person dispensing medication into hand from small bottle
Julie Hambleton
Julie Hambleton
March 19, 2024 ·  4 min read

Common Blood Pressure Medication May Increase the Risk of Skin Cancer

Skin cancer is a prevalent and potentially life-threatening condition that affects millions of people worldwide. While many risk factors for skin cancer have been identified, recent studies have uncovered a concerning link between certain blood pressure medications and an increased risk of developing skin cancer. These findings have raised questions and concerns among individuals who have a history of skin cancer and are currently taking blood pressure medication. Let’s have a look at the research, explore the potential connection between blood pressure medications and skin cancer, and figure out what you can do if you need to take these medications.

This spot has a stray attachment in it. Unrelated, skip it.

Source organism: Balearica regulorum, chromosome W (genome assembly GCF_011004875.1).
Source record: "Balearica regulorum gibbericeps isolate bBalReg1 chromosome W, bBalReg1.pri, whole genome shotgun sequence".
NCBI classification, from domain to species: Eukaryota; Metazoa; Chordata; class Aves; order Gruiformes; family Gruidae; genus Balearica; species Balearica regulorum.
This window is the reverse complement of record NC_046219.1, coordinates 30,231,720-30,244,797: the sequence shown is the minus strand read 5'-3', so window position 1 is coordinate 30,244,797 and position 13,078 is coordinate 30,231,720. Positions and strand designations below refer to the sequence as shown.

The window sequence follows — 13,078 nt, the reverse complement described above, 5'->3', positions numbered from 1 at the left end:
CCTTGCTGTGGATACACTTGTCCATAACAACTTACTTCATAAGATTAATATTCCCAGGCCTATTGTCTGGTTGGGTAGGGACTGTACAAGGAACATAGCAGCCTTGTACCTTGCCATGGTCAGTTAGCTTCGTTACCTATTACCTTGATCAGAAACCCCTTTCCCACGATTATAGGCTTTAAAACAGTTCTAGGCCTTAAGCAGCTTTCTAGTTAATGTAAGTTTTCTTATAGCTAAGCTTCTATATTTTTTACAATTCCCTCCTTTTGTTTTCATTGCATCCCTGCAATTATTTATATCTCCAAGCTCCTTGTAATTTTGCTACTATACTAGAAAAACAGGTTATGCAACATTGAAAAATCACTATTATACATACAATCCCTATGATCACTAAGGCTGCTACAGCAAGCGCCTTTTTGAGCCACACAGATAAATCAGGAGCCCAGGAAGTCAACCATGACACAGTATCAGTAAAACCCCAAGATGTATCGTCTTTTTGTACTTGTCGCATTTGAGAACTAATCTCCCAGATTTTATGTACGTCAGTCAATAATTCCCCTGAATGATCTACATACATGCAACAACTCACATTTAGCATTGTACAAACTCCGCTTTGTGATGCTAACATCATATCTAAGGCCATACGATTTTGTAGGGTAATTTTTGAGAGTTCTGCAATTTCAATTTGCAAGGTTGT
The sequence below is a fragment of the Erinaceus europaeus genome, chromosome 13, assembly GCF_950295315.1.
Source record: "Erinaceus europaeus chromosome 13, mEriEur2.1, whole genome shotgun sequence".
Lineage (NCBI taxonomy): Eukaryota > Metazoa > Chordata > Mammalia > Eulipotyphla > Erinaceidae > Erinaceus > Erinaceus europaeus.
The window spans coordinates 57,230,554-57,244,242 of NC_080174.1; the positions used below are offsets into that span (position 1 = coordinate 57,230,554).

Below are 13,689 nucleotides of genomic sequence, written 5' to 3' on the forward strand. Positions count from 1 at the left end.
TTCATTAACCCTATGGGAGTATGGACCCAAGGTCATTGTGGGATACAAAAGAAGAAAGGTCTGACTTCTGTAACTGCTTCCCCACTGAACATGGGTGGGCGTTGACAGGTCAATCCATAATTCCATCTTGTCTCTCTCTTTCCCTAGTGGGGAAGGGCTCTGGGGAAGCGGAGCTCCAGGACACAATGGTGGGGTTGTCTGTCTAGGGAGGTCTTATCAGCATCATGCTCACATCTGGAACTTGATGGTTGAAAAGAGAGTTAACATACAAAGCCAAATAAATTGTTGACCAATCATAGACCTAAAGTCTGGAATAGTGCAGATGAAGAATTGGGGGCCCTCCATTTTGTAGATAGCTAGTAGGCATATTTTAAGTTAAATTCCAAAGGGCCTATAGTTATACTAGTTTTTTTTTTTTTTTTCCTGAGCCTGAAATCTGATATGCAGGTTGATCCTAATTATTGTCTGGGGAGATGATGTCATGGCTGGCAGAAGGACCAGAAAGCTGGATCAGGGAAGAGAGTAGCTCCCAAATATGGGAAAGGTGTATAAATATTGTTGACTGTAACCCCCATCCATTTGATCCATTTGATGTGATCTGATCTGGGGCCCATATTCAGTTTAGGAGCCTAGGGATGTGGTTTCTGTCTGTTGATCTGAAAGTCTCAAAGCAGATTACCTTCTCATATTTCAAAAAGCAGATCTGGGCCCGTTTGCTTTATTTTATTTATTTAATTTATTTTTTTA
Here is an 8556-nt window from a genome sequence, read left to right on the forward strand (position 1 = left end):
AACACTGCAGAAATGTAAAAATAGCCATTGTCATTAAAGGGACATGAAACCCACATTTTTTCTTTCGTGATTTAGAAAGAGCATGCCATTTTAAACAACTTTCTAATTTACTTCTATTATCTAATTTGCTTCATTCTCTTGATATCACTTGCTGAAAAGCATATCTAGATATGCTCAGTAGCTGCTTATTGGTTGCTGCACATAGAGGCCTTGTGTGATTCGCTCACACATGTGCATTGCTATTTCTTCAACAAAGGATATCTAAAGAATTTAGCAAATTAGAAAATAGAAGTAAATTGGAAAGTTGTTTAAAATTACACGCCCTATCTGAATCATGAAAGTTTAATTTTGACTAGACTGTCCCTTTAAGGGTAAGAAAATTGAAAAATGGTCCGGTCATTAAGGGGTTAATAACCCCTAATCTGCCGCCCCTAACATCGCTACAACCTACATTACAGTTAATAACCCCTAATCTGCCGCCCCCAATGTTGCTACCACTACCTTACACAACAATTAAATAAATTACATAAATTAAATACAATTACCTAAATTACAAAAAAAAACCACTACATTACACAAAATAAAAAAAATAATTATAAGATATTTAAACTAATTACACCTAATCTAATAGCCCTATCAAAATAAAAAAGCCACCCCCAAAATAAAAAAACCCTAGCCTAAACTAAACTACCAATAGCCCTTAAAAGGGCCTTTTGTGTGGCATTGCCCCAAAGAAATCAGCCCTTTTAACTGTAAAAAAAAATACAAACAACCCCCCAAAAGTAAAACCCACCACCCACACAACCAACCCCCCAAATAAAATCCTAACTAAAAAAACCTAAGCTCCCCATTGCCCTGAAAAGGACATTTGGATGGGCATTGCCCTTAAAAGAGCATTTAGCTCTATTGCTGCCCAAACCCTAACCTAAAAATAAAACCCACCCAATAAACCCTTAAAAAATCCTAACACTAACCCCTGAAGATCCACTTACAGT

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Multiple research studies have indicated a correlation between the use of certain blood pressure medications and a heightened risk of developing skin cancer. Specifically, studies have identified a connection with blood pressure medications that contain hydrochlorothiazide (HCTZ). Hydrochlorothiazide is believed to make the skin more sensitive to the harmful effects of the sun, potentially increasing the risk of skin cancer. It is important to note that other blood pressure medications that do not contain hydrochlorothiazide have not been linked to an increased risk of skin cancer. (1)

Read More: These Close-Up Images Show Exactly What Different Types of Skin Cancer Look Like

Understanding the Research

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The existing findings regarding the link between blood pressure medication and skin cancer are primarily based on Danish studies. Researchers analyzed Danish medical records to identify a potential association but were unable to determine whether the patients had other risk factors for skin cancer, such as lack of sun protection or exposure to tanning beds. As a result, the scientists determined that further research is needed to comprehensively understand this connection and to validate these initial findings.